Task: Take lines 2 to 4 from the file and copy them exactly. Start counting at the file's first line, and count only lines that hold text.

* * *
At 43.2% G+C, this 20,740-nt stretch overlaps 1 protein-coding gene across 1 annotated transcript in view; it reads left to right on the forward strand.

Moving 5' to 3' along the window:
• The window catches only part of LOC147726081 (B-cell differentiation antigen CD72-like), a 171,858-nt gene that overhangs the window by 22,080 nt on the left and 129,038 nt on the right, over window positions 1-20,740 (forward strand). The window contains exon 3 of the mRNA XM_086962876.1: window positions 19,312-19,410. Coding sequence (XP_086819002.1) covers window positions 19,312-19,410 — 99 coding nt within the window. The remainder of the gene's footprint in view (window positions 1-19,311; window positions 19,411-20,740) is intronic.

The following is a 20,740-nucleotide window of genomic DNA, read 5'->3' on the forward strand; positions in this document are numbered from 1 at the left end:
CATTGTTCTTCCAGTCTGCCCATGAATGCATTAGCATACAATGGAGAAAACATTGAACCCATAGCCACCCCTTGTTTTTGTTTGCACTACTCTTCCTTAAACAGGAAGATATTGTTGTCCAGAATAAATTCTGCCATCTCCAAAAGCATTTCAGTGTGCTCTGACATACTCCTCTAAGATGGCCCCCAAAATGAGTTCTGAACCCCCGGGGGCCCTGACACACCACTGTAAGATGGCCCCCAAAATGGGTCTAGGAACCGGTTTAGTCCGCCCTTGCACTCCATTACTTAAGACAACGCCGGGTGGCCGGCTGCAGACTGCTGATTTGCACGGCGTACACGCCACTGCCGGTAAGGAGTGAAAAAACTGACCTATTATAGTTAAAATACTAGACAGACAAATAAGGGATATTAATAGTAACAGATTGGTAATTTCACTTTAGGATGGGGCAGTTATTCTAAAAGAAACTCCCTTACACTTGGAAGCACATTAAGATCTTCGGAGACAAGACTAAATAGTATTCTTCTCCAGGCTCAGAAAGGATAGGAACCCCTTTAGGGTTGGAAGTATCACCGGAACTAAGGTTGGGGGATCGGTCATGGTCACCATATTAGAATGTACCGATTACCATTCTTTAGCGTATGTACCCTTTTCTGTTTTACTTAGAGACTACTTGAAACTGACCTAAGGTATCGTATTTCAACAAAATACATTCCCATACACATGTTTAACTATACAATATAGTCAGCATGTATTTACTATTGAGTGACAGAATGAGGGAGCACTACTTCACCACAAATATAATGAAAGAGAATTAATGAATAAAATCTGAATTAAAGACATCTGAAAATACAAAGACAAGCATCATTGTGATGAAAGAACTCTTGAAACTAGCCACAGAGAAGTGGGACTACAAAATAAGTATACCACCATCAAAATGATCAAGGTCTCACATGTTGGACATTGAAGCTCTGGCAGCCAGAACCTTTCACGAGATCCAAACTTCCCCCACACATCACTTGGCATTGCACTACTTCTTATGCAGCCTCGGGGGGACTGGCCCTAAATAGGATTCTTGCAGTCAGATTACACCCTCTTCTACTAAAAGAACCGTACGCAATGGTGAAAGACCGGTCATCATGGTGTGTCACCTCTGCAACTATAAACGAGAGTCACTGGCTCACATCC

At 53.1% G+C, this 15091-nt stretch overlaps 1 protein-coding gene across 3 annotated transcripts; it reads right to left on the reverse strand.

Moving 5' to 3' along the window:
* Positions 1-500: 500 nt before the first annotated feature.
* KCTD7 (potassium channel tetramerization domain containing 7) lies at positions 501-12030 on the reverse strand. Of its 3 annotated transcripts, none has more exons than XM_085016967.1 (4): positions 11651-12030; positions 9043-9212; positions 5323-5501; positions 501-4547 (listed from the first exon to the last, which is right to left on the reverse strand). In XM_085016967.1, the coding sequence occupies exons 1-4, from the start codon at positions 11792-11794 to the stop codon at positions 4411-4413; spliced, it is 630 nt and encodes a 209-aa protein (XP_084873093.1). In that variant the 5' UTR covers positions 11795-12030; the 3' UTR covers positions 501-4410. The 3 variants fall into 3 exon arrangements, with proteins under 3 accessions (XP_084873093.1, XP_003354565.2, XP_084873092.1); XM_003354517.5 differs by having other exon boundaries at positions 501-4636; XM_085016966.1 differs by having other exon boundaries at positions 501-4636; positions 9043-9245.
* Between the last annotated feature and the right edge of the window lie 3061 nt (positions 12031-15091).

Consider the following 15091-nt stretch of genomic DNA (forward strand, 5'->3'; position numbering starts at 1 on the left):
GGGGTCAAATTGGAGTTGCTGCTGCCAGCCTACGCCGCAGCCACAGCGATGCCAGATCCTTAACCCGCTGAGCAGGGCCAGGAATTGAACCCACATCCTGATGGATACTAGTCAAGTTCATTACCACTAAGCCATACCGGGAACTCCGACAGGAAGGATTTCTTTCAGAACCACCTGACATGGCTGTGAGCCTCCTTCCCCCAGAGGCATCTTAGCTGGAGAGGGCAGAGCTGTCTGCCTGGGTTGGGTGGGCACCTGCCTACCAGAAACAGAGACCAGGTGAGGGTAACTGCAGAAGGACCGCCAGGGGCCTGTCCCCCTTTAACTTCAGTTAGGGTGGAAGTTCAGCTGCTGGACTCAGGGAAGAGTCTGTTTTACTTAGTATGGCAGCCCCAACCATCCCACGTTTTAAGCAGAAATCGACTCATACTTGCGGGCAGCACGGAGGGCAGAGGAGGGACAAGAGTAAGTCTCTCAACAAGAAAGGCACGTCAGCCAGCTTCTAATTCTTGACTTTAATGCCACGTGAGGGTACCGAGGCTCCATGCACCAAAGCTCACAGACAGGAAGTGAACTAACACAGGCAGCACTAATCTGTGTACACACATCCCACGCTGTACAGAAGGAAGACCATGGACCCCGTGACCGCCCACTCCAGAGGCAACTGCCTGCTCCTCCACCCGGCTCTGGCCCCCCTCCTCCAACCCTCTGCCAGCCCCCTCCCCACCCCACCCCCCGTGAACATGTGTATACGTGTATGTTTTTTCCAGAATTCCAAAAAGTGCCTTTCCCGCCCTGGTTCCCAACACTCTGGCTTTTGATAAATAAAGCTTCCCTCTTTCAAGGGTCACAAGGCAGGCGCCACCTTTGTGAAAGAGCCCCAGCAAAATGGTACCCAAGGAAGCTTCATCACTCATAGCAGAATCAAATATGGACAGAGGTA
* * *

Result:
Moving 5' to 3' along the window:
• The window catches only part of LOC147726081 (B-cell differentiation antigen CD72-like), a 171,858-nt gene that overhangs the window by 22,080 nt on the left and 129,038 nt on the right, over window positions 1-20,740 (forward strand). The window contains exon 3 of the mRNA XM_086962876.1: window positions 19,312-19,410. Coding sequence (XP_086819002.1) covers window positions 19,312-19,410 — 99 coding nt within the window. The remainder of the gene's footprint in view (window positions 1-19,311; window positions 19,411-20,740) is intronic.

The following is a 20,740-nucleotide window of genomic DNA, read 5'->3' on the forward strand; positions in this document are numbered from 1 at the left end: